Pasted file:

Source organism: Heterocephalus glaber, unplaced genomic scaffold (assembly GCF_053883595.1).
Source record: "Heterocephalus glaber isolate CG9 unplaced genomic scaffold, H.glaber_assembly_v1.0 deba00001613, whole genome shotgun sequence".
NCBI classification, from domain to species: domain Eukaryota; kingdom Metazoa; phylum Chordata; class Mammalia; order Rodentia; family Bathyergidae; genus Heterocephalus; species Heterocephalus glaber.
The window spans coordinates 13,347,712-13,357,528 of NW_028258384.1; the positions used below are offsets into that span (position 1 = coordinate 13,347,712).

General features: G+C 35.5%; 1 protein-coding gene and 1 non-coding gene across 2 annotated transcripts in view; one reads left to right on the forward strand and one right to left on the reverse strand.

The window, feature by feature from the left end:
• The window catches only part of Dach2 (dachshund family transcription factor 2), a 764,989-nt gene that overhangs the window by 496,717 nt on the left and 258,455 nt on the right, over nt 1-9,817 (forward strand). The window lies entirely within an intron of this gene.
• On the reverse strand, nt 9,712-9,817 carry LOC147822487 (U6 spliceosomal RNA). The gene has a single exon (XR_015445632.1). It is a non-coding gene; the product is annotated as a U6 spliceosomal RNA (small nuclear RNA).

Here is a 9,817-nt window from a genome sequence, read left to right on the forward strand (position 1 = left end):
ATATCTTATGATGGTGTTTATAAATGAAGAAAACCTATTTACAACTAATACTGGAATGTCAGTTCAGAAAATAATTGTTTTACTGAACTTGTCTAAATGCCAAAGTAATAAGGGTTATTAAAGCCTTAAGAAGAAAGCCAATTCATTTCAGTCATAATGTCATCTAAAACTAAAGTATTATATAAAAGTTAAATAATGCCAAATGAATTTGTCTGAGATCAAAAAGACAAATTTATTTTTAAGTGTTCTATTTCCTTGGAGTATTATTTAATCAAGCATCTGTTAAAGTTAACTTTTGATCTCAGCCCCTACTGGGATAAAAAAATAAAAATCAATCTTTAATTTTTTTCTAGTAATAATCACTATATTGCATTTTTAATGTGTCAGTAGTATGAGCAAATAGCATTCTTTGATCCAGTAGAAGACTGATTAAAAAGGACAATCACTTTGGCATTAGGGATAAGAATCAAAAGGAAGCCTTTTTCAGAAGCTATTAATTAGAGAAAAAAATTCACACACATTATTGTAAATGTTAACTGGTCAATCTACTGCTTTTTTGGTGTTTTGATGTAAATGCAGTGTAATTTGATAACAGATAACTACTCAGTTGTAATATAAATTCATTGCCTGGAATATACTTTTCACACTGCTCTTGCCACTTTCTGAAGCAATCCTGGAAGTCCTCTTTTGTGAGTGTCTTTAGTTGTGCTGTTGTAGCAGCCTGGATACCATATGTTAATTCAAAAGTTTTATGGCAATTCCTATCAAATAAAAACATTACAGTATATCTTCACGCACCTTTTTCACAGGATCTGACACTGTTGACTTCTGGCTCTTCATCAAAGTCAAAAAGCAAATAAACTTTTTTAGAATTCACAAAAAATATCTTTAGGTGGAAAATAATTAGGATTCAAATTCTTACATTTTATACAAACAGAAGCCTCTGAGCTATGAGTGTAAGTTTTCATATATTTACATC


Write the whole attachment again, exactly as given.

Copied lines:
Source organism: Heterocephalus glaber, unplaced genomic scaffold (assembly GCF_053883595.1).
Source record: "Heterocephalus glaber isolate CG9 unplaced genomic scaffold, H.glaber_assembly_v1.0 deba00001613, whole genome shotgun sequence".
NCBI classification, from domain to species: domain Eukaryota; kingdom Metazoa; phylum Chordata; class Mammalia; order Rodentia; family Bathyergidae; genus Heterocephalus; species Heterocephalus glaber.
The window spans coordinates 13,347,712-13,357,528 of NW_028258384.1; the positions used below are offsets into that span (position 1 = coordinate 13,347,712).

General features: G+C 35.5%; 1 protein-coding gene and 1 non-coding gene across 2 annotated transcripts in view; one reads left to right on the forward strand and one right to left on the reverse strand.

The window, feature by feature from the left end:
• The window catches only part of Dach2 (dachshund family transcription factor 2), a 764,989-nt gene that overhangs the window by 496,717 nt on the left and 258,455 nt on the right, over nt 1-9,817 (forward strand). The window lies entirely within an intron of this gene.
• On the reverse strand, nt 9,712-9,817 carry LOC147822487 (U6 spliceosomal RNA). The gene has a single exon (XR_015445632.1). It is a non-coding gene; the product is annotated as a U6 spliceosomal RNA (small nuclear RNA).

Here is a 9,817-nt window from a genome sequence, read left to right on the forward strand (position 1 = left end):
ATATCTTATGATGGTGTTTATAAATGAAGAAAACCTATTTACAACTAATACTGGAATGTCAGTTCAGAAAATAATTGTTTTACTGAACTTGTCTAAATGCCAAAGTAATAAGGGTTATTAAAGCCTTAAGAAGAAAGCCAATTCATTTCAGTCATAATGTCATCTAAAACTAAAGTATTATATAAAAGTTAAATAATGCCAAATGAATTTGTCTGAGATCAAAAAGACAAATTTATTTTTAAGTGTTCTATTTCCTTGGAGTATTATTTAATCAAGCATCTGTTAAAGTTAACTTTTGATCTCAGCCCCTACTGGGATAAAAAAATAAAAATCAATCTTTAATTTTTTTCTAGTAATAATCACTATATTGCATTTTTAATGTGTCAGTAGTATGAGCAAATAGCATTCTTTGATCCAGTAGAAGACTGATTAAAAAGGACAATCACTTTGGCATTAGGGATAAGAATCAAAAGGAAGCCTTTTTCAGAAGCTATTAATTAGAGAAAAAAATTCACACACATTATTGTAAATGTTAACTGGTCAATCTACTGCTTTTTTGGTGTTTTGATGTAAATGCAGTGTAATTTGATAACAGATAACTACTCAGTTGTAATATAAATTCATTGCCTGGAATATACTTTTCACACTGCTCTTGCCACTTTCTGAAGCAATCCTGGAAGTCCTCTTTTGTGAGTGTCTTTAGTTGTGCTGTTGTAGCAGCCTGGATACCATATGTTAATTCAAAAGTTTTATGGCAATTCCTATCAAATAAAAACATTACAGTATATCTTCACGCACCTTTTTCACAGGATCTGACACTGTTGACTTCTGGCTCTTCATCAAAGTCAAAAAGCAAATAAACTTTTTTAGAATTCACAAAAAATATCTTTAGGTGGAAAATAATTAGGATTCAAATTCTTACATTTTATACAAACAGAAGCCTCTGAGCTATGAGTGTAAGTTTTCATATATTTACATC